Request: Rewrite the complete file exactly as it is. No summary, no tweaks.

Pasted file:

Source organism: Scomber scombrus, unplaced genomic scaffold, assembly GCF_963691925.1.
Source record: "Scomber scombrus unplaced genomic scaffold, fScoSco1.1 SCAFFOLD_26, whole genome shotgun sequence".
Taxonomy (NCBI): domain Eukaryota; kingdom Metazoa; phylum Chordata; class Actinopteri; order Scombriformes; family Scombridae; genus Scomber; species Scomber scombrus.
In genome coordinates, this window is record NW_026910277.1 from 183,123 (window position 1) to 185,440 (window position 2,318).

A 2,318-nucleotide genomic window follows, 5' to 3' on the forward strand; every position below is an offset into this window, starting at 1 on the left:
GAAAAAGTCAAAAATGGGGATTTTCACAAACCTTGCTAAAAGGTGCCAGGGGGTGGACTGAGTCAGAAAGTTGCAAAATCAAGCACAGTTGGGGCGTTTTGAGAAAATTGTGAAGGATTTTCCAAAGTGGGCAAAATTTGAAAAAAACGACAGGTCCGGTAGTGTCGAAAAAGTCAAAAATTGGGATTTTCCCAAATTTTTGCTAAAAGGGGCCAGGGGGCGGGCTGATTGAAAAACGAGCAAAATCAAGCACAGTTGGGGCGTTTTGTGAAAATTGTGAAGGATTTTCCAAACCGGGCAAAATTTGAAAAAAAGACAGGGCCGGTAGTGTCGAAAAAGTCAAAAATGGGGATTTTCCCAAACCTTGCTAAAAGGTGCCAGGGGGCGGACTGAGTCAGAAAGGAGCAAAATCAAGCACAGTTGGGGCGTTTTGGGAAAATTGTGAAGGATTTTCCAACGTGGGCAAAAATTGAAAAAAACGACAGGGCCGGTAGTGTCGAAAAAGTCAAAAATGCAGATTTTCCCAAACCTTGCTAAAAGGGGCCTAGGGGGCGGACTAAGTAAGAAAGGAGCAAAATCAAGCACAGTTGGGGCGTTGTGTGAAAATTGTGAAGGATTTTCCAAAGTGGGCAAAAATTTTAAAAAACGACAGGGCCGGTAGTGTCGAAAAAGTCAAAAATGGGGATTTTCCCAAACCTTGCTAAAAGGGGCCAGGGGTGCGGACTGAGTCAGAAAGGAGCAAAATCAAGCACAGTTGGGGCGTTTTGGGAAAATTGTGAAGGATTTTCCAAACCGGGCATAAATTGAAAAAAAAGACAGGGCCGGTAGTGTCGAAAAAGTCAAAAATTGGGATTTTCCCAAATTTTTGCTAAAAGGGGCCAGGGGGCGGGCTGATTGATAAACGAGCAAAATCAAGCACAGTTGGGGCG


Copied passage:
Source organism: Scomber scombrus, unplaced genomic scaffold, assembly GCF_963691925.1.
Source record: "Scomber scombrus unplaced genomic scaffold, fScoSco1.1 SCAFFOLD_26, whole genome shotgun sequence".
Taxonomy (NCBI): domain Eukaryota; kingdom Metazoa; phylum Chordata; class Actinopteri; order Scombriformes; family Scombridae; genus Scomber; species Scomber scombrus.
In genome coordinates, this window is record NW_026910277.1 from 183,123 (window position 1) to 185,440 (window position 2,318).

A 2,318-nucleotide genomic window follows, 5' to 3' on the forward strand; every position below is an offset into this window, starting at 1 on the left:
GAAAAAGTCAAAAATGGGGATTTTCACAAACCTTGCTAAAAGGTGCCAGGGGGTGGACTGAGTCAGAAAGTTGCAAAATCAAGCACAGTTGGGGCGTTTTGAGAAAATTGTGAAGGATTTTCCAAAGTGGGCAAAATTTGAAAAAAACGACAGGTCCGGTAGTGTCGAAAAAGTCAAAAATTGGGATTTTCCCAAATTTTTGCTAAAAGGGGCCAGGGGGCGGGCTGATTGAAAAACGAGCAAAATCAAGCACAGTTGGGGCGTTTTGTGAAAATTGTGAAGGATTTTCCAAACCGGGCAAAATTTGAAAAAAAGACAGGGCCGGTAGTGTCGAAAAAGTCAAAAATGGGGATTTTCCCAAACCTTGCTAAAAGGTGCCAGGGGGCGGACTGAGTCAGAAAGGAGCAAAATCAAGCACAGTTGGGGCGTTTTGGGAAAATTGTGAAGGATTTTCCAACGTGGGCAAAAATTGAAAAAAACGACAGGGCCGGTAGTGTCGAAAAAGTCAAAAATGCAGATTTTCCCAAACCTTGCTAAAAGGGGCCTAGGGGGCGGACTAAGTAAGAAAGGAGCAAAATCAAGCACAGTTGGGGCGTTGTGTGAAAATTGTGAAGGATTTTCCAAAGTGGGCAAAAATTTTAAAAAACGACAGGGCCGGTAGTGTCGAAAAAGTCAAAAATGGGGATTTTCCCAAACCTTGCTAAAAGGGGCCAGGGGTGCGGACTGAGTCAGAAAGGAGCAAAATCAAGCACAGTTGGGGCGTTTTGGGAAAATTGTGAAGGATTTTCCAAACCGGGCATAAATTGAAAAAAAAGACAGGGCCGGTAGTGTCGAAAAAGTCAAAAATTGGGATTTTCCCAAATTTTTGCTAAAAGGGGCCAGGGGGCGGGCTGATTGATAAACGAGCAAAATCAAGCACAGTTGGGGCG